It's easy to mistake Captain America: Civil War for an Avengers movie. Jeremy Renner even jokingly called it Avengers 2.5, given the immense superhero roster. But screenwriter Stephen McFeely confirmed, "We’re not going to split all of the roles and lines and screen time into 15 parts." He continued, "It is a Captain America movie, and lined up on the opposite side of him, first and foremost, is Tony Stark."
Robert Downey Jr. reprises his role of Iron Man for the third Captain America film. Tony’s been griping with Steve Rogers (Chris Evans) since the first Avengers, when Loki’s scepter unearthed some buried tension, but Age of Ultron exacerbated their sparring ideologies. "Isn't that the mission? Isn't that the 'why we fight'? So we get to go home?" Tony asks. Steve responds, "Every time someone tries to win a war before it starts, innocent people die. Every time."
In Civil War, the debate becomes much larger. After another international incident involving the Avengers, the governments of the world pass the Sokovia Accords, which seek to enforce harsher restrictions on superhumans, as well as a system of accountability. We’ve already seen who takes up with Cap, but Iron Man, siding with the government, has his own big guns.
Black Widow (Scarlett Johansson), the newly created Vision (Paul Bettany), War Machine (Don Cheadle), and the superhero of Wakanda, Black Panther (Chadwick Boseman), all join Team Iron Man in stopping Captain America when he goes on the run. On the Atlanta set of Civil War this past summer, both sides faced off in front of a massive green screen that will later be replaced by their arena, a German airport. As friend fights friend, which side, if either, will emerge victorious?
Ahead of the film’s release on May 6, get the behind-the-scenes intel on Team Iron Man.
Iron ManTony Stark is not the same man we met in the first Iron Man. He was kidnapped by terrorists, he plunged a missile through a wormhole to space, he suffered PTSD from the battle in New York, and he unleashed Ultron unto the world thanks to his own hubris. For Downey, the main question posed by Civil War is, "What is the credibility factor?" Tony, having operated under his own authority for years, could use some Sokovia Accords right about now.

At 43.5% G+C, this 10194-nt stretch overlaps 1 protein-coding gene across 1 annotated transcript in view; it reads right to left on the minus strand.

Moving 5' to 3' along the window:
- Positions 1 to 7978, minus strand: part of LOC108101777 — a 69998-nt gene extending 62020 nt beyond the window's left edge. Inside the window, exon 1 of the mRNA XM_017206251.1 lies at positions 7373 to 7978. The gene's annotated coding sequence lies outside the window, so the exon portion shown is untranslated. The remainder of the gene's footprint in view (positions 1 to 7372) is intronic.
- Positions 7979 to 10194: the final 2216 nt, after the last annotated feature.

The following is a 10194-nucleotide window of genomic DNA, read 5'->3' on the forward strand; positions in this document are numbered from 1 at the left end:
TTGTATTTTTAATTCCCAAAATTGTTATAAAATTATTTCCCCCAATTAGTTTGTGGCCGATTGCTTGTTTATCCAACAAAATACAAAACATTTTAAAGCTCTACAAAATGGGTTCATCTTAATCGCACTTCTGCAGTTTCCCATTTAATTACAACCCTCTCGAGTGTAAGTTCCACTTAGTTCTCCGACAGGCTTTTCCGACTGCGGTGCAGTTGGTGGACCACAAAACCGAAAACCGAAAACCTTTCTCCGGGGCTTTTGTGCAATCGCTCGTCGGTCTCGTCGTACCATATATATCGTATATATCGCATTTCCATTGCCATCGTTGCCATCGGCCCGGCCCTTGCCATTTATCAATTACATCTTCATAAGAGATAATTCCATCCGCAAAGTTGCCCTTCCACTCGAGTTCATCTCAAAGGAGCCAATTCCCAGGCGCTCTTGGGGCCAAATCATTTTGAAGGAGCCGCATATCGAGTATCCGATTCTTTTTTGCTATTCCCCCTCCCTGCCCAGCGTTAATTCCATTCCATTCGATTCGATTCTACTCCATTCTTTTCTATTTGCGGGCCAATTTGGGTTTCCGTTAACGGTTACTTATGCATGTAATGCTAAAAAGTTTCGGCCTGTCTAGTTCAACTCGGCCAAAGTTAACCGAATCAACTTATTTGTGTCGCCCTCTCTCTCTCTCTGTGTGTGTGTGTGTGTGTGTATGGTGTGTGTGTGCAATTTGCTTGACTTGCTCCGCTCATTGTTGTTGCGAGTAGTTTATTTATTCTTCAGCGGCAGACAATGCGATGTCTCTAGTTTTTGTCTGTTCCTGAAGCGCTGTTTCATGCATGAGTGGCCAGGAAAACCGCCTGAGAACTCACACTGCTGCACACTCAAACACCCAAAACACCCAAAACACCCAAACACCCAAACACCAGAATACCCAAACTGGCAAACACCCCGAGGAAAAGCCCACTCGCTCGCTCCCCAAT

I think what’s interesting is not so much that he’s looking for more control but that he’s saying that, as a group of individuals, we all require a little bit more supervision than we might imagine. And that, for me, was just a really straight line, because I don’t like words coming out of a character’s mouth that I adore because not only is he a little bit duplicitous, but he’s kind of practical in the way he thinks, and he thinks in terms of everyone’s humanity and how quickly we can go against what we think we meant when we said it or what we believe…
For screenwriters Christopher Markus and Stephen McFeely, this is what the film all boils down to. "We want people walking out of this movie going Tony’s right and half the other people going Steve’s right. That would be a dream, if we got 49/51 split, because the question is a legitimate one," Markus said. Is Tony right in believing these superheroes, who have trashed entire cities and countries in battling enemies, need some oversight, or is Cap? "Steve at one point says in the movie, 'What if these people send us somewhere we don’t think we should go, and what if there’s a place we need to go and they won’t send us?'"
The war over this question (and The Winter Soldier) will take Tony to a dark place. Co-director Joe Russo teased, "I think you're going to see a side of Tony Stark you haven't seen in any of the films, and he's just crushing it. He's fantastic in the very, very complex and dark arc he has in this film." Because, as Downey says, "It’s never fun when [Tony's] in a good place, is it?"